The 2012 school performance scores show that RSD charters fare embarrassingly poorly. As a district, RSD-NO has a D. Yet Roemer Shirley is quick to point out that RSD-NO is almost exclusively charters.
Meanwhile, John White is holding back the 2013 school performance scores from the public.
He also refuses to post a comprehensive list of ACT scores by district.
I believe that White is withholding these scores because RSD appears to be what it is: A colossal state-run failure.
Nevertheless, he refuses to properly monitor RSD charters.
White has also contracted with Teach for America for $1.2 million in order to stabilize TFA presence in RSD. In the contract White states that he expects TFA to actively recruit alumni from across Louisiana for leadership. Coincidentally, BESE member and New Orleans TFA director Kira Orange-Jones is now traveling the state on behalf of TFA.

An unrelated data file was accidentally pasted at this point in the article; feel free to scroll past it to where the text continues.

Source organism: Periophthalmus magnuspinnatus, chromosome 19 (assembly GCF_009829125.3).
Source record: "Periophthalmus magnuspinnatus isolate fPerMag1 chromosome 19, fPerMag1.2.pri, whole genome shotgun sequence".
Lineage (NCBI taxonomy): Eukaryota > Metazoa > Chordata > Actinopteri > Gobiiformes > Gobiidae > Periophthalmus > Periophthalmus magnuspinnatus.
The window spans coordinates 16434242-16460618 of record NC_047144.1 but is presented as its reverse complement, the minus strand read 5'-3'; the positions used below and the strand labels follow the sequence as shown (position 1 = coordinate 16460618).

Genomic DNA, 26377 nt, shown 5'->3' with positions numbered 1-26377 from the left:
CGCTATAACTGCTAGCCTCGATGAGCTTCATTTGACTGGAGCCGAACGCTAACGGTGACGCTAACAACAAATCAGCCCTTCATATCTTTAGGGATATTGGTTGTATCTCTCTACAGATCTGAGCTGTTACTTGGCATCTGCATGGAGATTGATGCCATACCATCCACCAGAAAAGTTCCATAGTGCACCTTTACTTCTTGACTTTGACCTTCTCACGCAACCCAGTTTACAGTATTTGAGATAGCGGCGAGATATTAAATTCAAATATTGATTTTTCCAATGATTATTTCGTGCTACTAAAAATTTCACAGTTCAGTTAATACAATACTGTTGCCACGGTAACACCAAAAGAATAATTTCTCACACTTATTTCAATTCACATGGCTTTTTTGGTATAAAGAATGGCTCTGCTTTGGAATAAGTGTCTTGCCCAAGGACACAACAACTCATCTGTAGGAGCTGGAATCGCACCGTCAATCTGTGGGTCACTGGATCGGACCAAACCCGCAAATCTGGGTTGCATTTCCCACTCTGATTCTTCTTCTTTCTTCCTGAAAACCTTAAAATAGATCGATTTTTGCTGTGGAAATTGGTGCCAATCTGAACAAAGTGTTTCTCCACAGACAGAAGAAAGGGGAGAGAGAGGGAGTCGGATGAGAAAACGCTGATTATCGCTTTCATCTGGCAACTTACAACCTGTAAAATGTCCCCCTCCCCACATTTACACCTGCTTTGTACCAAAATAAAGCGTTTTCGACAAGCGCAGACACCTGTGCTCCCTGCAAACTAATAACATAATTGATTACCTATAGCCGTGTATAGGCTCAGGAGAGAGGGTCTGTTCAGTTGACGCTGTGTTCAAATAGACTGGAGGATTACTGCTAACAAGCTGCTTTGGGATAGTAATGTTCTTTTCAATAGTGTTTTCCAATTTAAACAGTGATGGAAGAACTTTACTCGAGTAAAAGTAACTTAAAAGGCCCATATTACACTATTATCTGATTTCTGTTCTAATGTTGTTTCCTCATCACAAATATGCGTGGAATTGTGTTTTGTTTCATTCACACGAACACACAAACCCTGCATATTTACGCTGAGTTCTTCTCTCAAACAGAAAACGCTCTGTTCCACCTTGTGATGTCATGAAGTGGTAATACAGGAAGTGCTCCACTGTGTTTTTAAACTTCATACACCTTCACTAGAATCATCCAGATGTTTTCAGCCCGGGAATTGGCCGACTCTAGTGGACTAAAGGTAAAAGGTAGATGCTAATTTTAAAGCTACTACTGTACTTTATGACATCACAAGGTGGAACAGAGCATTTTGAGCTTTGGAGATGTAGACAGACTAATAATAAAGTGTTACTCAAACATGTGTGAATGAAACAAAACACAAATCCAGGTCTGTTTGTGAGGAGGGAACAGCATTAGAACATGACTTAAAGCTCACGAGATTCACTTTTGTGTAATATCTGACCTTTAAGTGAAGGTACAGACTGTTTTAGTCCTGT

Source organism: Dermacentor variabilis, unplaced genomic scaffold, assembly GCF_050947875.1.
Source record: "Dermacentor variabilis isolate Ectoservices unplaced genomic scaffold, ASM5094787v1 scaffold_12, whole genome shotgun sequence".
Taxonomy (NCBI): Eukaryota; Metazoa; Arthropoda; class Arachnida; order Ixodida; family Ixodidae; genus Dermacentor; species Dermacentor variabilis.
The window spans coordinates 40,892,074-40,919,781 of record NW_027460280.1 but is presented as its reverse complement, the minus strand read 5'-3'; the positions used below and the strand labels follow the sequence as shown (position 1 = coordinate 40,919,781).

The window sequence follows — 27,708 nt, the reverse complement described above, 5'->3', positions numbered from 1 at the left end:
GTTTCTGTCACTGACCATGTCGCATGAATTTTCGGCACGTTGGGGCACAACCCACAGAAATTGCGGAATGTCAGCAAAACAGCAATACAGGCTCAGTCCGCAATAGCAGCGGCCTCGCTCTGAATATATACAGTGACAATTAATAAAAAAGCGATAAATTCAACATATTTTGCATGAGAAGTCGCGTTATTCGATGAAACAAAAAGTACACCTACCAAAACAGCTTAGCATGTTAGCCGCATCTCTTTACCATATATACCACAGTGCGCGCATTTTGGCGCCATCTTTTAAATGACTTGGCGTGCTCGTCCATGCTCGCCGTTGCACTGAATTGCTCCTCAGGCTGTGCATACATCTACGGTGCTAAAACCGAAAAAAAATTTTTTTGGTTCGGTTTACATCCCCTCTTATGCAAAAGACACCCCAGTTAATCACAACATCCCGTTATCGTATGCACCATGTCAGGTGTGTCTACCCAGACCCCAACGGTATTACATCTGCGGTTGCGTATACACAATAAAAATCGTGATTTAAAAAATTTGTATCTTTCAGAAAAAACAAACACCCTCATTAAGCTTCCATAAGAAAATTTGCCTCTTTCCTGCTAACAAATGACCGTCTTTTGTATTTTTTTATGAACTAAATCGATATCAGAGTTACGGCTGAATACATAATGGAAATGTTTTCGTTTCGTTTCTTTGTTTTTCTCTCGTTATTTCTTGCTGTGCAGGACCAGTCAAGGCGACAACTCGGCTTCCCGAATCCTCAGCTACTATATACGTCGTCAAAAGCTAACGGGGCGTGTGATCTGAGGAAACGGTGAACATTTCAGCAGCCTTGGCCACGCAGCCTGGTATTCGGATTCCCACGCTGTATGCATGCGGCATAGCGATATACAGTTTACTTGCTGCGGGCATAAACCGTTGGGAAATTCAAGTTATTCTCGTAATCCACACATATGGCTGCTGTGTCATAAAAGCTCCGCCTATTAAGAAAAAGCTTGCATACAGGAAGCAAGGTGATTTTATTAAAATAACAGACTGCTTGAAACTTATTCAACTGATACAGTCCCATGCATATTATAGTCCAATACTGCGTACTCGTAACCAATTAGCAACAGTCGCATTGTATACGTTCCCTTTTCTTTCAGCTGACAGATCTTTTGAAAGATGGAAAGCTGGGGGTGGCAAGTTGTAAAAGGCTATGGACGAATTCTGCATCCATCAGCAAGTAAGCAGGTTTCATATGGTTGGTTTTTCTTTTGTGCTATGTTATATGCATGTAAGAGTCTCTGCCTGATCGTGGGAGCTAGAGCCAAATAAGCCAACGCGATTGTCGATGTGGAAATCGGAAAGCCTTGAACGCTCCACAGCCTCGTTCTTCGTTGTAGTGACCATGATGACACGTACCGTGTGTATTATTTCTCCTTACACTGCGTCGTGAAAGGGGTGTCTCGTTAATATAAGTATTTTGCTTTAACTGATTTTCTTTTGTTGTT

John White has no intention of “turning around” RSD. In his mind, RSD is here to stay. He will do whatever is necessary to make RSD permanence a reality– even con BESE into making him CEO of a PBC so that he might orchestrate a $5.4 million purchase in a matter of days and make it play out like the idea came from RSD Superintendent Patrick Dobard, who “only found out a few days ago” that he could make million-dollar purchases on a whim.
This is only the first purchase. Certainly both Roemer Shirley’s charters and TFA will benefit from this PBC creation.
At my school. I need to pre-file a purchase order for anything over $50.
Then again, I am not a reformer, and I work at a real, regulated, public school.
I received the information below in an email from Lee Barrios, who attended the August 13, 2013, BESE meeting. She spoke to BESE member Lottie Beebe the evening of August 16 for clarification and updates. Here is Barrios’ resulting email to me. I have bolded key information:
I just spoke with Lottie Beebe and she reminded me that she was added to the PBC because she objected to it. Roemer or somebody suggested that since she didn’t trust them they would put her on the PBC. She figured they thought she would decline the offer and she figured she had better accept so that somebody would know what was going on.